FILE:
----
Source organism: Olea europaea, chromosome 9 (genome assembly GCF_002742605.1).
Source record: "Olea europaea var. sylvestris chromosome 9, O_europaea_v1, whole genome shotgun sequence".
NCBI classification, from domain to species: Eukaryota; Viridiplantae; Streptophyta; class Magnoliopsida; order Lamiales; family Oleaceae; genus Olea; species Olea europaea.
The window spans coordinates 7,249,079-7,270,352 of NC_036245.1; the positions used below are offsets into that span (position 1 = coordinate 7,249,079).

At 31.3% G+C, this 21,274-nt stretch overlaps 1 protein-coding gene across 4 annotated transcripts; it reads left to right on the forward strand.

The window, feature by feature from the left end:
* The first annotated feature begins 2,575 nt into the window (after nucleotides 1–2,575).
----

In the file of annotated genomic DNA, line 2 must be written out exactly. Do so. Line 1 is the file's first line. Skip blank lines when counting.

Source record: "Olea europaea var. sylvestris chromosome 9, O_europaea_v1, whole genome shotgun sequence".